Some Favorite Sites
Government/ Community Links
Bigelow Boiler To Be Boarded Against Water
by Allan Appel | Oct 17, 2013 12:10 pm
Posted to: Business/ Economic Development, Fair Haven
The historic Bigelow Boiler Complex on River Street at Lloyd is so deteriorated, despite recent efforts at stabilization, that the fire department refuses to enter the buildings.
That problem is about to be solved, at least temporarily: The City Plan Commission voted Wednesday night to approve the latest round of stabilization, with some remediation also part of the plan.
In the short term, the plan calls for the windows to be boarded, roofs replaced, and the exterior envelopes secured on all the streetside buildings of the 20 unit-complex.
Many of the buildings at the rear of the lots at 142 and 198 River St. roughly bisected by Lloyd Street in Fair Haven, have their structural elements so far gone, they will have to be demolished.
But the streetside buildings will rise again, as it were, spiffier than ever and will attract businesses to buy the property from the city, according to city economic development officer Helen Rosenberg, who presented the plan to the commissioners.
“We feel confident these buildings will [eventually] be taken and used,” said Rosenberg. She added cryptically that a buyer, a current business in the city that she would not yet identify, has emerged to express an interest.
Structural engineer David Carlson of Spiegel Zamecnick & Shah said it is clear that despite past efforts, water continues to get in the buildings and cause increasing damage.
Click here for a behind the scenes look at the serious damage within the buildings.
Carlson’s firm determined that the buildings facing River Street could be preserved and repurposed, but the first task is to “button up the exterior envelopes.” That means, in addition to boarding against rain and vandalization, supporting some severely deteriorated second floors with plywood subfloors and joists, according to the City Plan report.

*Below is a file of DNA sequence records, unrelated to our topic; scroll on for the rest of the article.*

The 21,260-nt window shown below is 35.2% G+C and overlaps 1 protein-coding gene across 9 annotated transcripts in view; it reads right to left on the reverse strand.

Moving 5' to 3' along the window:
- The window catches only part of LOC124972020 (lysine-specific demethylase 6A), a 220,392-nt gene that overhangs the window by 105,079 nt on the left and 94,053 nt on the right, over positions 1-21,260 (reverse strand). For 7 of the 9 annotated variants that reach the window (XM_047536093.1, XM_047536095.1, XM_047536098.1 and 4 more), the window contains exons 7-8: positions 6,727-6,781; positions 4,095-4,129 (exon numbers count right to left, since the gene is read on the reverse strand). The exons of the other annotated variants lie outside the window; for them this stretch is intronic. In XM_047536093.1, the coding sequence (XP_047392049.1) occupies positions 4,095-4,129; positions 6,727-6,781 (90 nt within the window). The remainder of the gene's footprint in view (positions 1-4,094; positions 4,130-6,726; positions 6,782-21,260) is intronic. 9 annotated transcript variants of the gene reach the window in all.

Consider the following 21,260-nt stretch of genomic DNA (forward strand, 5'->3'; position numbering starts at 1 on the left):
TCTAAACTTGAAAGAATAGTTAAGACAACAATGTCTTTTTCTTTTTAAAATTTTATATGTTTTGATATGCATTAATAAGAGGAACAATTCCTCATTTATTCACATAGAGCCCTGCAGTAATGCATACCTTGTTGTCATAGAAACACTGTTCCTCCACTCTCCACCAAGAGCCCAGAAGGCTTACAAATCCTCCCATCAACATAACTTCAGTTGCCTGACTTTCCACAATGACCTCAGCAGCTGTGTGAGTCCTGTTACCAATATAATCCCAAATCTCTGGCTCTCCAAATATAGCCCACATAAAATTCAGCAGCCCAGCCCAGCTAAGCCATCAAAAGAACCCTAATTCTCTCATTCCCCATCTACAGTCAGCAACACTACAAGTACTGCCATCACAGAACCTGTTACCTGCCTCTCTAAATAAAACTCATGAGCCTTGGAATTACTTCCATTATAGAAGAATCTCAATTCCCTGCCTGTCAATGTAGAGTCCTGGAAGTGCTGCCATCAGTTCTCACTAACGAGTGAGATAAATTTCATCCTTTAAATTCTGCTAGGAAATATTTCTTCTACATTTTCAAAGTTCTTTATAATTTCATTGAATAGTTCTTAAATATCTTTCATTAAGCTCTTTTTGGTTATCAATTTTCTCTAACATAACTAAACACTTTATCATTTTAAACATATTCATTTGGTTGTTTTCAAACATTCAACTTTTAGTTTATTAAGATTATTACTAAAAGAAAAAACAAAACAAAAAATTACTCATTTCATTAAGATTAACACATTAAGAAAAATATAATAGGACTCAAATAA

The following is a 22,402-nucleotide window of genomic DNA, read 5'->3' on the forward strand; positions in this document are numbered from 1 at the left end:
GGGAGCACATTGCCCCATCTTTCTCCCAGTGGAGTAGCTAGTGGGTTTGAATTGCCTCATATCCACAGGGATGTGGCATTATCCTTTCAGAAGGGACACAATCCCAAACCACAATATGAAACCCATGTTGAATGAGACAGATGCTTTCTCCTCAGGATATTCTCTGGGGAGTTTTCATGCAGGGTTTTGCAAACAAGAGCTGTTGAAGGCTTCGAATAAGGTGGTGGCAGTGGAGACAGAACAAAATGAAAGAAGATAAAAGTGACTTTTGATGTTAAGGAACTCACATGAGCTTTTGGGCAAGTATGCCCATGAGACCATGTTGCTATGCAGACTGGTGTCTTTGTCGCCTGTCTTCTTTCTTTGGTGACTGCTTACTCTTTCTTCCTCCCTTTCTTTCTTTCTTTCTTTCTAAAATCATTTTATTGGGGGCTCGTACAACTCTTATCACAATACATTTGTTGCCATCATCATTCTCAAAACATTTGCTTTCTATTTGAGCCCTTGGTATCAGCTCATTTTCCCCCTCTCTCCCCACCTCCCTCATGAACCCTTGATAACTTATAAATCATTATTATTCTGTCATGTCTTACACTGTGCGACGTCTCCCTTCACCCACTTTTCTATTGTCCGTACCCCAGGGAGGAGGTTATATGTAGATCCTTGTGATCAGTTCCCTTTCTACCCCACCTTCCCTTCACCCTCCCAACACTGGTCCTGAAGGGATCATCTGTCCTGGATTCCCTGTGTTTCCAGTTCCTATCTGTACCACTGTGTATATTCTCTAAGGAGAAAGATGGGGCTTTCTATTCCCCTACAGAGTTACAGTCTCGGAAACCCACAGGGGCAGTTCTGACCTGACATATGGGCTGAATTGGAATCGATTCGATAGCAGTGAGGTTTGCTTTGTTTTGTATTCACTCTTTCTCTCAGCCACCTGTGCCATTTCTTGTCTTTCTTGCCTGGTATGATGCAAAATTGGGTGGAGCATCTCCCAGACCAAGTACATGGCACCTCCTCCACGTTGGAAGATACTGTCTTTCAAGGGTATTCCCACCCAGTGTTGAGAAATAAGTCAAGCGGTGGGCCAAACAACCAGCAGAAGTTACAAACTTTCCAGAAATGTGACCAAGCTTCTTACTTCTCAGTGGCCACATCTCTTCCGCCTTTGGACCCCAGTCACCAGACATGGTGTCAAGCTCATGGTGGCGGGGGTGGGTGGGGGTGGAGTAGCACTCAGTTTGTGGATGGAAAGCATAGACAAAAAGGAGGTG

Technically the commissioners Wednesday night approved a site plan and coastal site plan review for the stabilization and remediation activity.
That remediation includes the abatement of above-ground hazardous materials, cleaning out rubble-strewn pits, some as large as 200 square feet and six feet deep, that present a growing hazard.
Rosenberg reported that the boarding up and securing of the River Street buildings will cost about $150,000 and begin in about three weeks. The larger project of demolition of too-far-gone structures may bring the price tag closer to half a million; most of the cost is covered in a state grant.
The plan passed unanimously. “We’re moving ahead,” Rosenberg said.
Post a Comment
Let’s make a deal. Not going to last much longer in this condition.
My grandfather worked at Bigelow in the late 19th century after he returned from the
Civil war where he was a war prisoner in the infamous Andersonville Prison in the South
The boss’s office from the old days was maintained for many years, When I visited Ed Crotty, its President in the 1980’s when it was owned by local conglomerate , Etherington Industries,it was like going back to the preceding century as it still had the perfectly maintained 1800’s appearance and furnishings
Worth saving for historical purpose ifitis still in such good shape (and yes, art lovers I realize I also supported the demolition of the old Shubert today